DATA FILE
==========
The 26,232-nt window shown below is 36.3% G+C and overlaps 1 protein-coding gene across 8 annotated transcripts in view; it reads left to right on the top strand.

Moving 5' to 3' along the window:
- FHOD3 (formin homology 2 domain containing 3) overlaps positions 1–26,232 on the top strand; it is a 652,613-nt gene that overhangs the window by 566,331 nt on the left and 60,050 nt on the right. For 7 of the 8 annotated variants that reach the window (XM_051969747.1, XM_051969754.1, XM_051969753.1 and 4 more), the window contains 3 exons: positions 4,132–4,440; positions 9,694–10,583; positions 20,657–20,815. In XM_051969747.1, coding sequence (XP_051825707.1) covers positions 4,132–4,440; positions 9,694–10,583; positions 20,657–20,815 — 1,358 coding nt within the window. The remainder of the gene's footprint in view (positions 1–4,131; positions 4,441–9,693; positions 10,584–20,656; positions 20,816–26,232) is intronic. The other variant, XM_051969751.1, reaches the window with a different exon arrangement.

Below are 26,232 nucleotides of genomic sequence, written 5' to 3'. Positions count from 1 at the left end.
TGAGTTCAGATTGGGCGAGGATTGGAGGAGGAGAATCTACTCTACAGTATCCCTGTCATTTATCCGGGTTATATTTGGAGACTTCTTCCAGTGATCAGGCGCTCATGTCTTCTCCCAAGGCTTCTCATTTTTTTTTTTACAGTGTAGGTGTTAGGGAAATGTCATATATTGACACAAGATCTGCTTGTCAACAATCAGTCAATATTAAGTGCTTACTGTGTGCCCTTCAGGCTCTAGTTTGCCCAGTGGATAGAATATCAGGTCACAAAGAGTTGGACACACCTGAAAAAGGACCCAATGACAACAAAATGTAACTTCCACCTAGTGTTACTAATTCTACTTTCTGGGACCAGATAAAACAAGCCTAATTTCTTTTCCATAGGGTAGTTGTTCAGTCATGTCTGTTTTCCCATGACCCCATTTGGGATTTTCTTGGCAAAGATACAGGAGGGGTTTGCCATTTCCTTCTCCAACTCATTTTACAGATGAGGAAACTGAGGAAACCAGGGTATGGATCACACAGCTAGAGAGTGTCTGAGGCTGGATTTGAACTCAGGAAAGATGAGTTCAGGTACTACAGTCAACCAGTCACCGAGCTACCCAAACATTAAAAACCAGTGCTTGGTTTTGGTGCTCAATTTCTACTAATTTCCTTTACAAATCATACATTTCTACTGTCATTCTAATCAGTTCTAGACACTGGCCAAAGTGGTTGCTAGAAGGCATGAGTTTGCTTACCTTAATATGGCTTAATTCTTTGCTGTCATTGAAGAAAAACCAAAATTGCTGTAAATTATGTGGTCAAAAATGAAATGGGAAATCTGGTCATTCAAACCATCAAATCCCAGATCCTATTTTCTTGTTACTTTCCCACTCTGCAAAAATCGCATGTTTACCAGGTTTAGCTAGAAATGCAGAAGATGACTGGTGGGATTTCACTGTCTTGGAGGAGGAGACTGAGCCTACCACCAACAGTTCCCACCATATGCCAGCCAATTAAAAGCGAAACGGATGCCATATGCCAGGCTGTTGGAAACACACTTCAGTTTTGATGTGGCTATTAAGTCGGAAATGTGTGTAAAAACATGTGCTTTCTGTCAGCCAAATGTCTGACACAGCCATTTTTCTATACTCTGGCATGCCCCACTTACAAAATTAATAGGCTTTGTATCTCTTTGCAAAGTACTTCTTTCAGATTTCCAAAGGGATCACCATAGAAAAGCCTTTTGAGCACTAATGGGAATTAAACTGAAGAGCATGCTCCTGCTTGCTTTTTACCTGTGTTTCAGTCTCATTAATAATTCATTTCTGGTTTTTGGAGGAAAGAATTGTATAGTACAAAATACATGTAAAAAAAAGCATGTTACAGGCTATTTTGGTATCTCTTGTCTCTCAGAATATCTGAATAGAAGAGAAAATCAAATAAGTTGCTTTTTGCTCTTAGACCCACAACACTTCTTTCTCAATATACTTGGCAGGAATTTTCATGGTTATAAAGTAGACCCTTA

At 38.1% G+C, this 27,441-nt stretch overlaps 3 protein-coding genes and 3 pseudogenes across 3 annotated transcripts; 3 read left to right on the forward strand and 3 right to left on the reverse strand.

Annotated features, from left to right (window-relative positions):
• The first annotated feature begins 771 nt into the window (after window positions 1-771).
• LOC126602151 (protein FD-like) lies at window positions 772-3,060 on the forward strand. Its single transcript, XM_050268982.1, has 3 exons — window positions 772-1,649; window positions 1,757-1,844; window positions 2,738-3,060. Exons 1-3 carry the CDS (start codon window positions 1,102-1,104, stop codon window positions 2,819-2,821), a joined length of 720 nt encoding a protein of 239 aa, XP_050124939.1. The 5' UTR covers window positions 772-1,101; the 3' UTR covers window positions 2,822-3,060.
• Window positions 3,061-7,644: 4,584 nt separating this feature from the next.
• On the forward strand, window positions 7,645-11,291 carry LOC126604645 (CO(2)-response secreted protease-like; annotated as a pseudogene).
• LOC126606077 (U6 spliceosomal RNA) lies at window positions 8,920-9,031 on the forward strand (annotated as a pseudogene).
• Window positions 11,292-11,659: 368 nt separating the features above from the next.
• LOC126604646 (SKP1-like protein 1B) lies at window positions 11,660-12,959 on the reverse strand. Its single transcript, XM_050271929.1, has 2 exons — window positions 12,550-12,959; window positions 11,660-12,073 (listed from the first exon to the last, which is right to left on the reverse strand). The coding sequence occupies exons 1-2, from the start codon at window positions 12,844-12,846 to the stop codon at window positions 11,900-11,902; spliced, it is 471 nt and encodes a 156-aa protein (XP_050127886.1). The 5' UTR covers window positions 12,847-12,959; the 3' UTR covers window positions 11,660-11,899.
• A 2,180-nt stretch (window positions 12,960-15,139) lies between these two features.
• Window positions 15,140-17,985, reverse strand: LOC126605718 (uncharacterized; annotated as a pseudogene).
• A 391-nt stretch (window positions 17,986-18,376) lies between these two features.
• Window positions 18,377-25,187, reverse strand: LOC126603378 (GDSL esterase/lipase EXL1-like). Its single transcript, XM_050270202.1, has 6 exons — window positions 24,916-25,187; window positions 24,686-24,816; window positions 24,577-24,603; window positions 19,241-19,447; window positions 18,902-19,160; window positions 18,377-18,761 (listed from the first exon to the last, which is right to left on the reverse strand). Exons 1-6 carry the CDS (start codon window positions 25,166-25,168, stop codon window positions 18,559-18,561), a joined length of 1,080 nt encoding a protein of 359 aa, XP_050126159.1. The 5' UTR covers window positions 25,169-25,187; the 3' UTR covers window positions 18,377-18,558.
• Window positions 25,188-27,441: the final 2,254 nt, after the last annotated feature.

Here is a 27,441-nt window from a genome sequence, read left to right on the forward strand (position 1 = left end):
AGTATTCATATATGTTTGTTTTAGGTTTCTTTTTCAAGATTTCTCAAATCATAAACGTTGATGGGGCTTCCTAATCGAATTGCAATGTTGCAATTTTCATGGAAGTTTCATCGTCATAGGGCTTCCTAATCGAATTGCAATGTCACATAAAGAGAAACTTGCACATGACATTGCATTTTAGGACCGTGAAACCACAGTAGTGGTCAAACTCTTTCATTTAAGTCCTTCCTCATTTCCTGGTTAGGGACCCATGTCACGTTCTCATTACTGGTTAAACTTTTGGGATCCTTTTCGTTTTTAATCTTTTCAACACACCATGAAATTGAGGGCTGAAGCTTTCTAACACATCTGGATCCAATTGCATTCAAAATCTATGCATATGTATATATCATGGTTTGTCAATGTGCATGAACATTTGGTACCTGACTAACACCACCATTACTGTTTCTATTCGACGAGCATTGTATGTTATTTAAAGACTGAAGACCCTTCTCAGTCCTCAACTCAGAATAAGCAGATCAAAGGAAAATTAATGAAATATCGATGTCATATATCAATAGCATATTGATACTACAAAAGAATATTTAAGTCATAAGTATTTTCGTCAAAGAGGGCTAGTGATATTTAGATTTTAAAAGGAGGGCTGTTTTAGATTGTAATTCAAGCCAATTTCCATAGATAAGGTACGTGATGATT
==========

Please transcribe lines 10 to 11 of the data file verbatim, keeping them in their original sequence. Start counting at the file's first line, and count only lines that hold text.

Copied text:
• Window positions 3,061-7,644: 4,584 nt separating this feature from the next.
• On the forward strand, window positions 7,645-11,291 carry LOC126604645 (CO(2)-response secreted protease-like; annotated as a pseudogene).